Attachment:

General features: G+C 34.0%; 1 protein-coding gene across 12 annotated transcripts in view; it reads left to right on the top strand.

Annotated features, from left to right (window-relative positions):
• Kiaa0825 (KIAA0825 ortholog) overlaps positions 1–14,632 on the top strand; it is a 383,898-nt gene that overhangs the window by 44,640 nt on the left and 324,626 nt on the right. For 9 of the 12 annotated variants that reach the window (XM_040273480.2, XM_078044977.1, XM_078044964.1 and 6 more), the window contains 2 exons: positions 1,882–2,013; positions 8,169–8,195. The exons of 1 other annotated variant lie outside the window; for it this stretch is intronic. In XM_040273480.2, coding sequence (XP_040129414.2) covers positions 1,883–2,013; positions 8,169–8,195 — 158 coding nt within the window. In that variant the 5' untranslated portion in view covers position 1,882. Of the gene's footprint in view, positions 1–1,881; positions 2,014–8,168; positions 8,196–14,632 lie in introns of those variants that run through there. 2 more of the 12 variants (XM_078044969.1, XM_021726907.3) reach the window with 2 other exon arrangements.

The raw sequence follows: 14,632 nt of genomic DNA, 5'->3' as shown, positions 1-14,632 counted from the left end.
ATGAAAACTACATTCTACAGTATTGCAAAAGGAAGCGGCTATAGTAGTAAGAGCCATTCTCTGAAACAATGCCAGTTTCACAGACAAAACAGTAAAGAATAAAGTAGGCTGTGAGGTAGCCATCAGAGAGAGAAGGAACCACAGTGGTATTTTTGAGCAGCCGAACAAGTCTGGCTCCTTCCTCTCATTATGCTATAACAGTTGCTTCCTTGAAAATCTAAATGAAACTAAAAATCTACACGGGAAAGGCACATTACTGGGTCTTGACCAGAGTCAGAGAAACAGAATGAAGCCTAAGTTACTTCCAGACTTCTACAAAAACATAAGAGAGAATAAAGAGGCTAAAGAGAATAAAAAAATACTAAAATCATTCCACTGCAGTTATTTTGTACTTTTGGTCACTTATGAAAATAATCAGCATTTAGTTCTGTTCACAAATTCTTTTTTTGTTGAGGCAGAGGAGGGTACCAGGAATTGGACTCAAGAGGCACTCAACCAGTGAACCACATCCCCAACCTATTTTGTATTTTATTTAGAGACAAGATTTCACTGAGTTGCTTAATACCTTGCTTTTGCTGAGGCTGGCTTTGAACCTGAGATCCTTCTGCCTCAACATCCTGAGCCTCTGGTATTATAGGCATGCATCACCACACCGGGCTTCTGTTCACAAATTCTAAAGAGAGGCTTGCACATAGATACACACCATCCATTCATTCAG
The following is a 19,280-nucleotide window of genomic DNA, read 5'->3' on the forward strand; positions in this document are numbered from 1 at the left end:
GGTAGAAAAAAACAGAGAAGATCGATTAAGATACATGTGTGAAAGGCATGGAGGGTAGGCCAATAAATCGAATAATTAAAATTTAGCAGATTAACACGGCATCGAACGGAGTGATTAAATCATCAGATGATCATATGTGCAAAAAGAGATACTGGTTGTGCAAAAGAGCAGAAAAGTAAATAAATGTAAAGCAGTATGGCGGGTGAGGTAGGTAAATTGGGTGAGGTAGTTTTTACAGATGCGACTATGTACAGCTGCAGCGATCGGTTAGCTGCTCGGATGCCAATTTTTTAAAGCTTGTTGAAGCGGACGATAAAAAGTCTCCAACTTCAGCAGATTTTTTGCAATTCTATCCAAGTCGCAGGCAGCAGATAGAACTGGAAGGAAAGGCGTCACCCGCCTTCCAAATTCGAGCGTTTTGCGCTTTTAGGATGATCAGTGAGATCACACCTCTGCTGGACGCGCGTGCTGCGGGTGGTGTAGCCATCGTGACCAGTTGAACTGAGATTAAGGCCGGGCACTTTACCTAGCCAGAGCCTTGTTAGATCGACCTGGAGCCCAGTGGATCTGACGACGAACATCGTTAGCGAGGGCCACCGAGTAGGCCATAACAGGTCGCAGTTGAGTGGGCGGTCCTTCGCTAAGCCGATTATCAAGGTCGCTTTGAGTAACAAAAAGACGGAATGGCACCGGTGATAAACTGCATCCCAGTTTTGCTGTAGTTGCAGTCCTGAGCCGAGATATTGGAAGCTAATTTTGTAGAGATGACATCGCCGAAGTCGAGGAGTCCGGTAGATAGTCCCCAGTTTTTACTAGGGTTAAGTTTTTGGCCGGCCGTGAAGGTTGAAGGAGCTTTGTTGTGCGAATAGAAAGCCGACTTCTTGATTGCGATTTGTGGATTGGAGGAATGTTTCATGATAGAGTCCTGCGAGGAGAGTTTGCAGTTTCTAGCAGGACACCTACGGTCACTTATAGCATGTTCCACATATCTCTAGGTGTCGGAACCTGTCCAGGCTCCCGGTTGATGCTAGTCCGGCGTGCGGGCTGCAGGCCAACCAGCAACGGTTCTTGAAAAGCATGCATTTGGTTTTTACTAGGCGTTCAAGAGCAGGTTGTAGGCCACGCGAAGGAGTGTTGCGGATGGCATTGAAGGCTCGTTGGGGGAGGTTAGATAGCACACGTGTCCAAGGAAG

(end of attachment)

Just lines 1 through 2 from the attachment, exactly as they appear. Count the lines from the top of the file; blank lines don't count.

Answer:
General features: G+C 34.0%; 1 protein-coding gene across 12 annotated transcripts in view; it reads left to right on the top strand.

Annotated features, from left to right (window-relative positions):